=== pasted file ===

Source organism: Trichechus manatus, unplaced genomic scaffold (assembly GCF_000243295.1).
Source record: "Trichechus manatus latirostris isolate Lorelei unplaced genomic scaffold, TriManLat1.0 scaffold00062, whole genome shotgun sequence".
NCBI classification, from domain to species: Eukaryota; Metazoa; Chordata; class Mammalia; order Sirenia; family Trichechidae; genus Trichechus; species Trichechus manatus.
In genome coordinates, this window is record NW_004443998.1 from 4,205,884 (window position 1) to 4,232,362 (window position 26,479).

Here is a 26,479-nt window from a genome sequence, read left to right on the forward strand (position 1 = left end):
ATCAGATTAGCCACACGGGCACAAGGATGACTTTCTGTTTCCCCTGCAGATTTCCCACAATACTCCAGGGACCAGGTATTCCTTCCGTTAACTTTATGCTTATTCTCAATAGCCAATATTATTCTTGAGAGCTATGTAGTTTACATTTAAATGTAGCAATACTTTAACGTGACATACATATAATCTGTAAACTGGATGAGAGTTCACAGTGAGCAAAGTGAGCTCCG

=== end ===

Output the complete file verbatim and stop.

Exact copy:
Source organism: Trichechus manatus, unplaced genomic scaffold (assembly GCF_000243295.1).
Source record: "Trichechus manatus latirostris isolate Lorelei unplaced genomic scaffold, TriManLat1.0 scaffold00062, whole genome shotgun sequence".
NCBI classification, from domain to species: Eukaryota; Metazoa; Chordata; class Mammalia; order Sirenia; family Trichechidae; genus Trichechus; species Trichechus manatus.
In genome coordinates, this window is record NW_004443998.1 from 4,205,884 (window position 1) to 4,232,362 (window position 26,479).

Here is a 26,479-nt window from a genome sequence, read left to right on the forward strand (position 1 = left end):
ATCAGATTAGCCACACGGGCACAAGGATGACTTTCTGTTTCCCCTGCAGATTTCCCACAATACTCCAGGGACCAGGTATTCCTTCCGTTAACTTTATGCTTATTCTCAATAGCCAATATTATTCTTGAGAGCTATGTAGTTTACATTTAAATGTAGCAATACTTTAACGTGACATACATATAATCTGTAAACTGGATGAGAGTTCACAGTGAGCAAAGTGAGCTCCG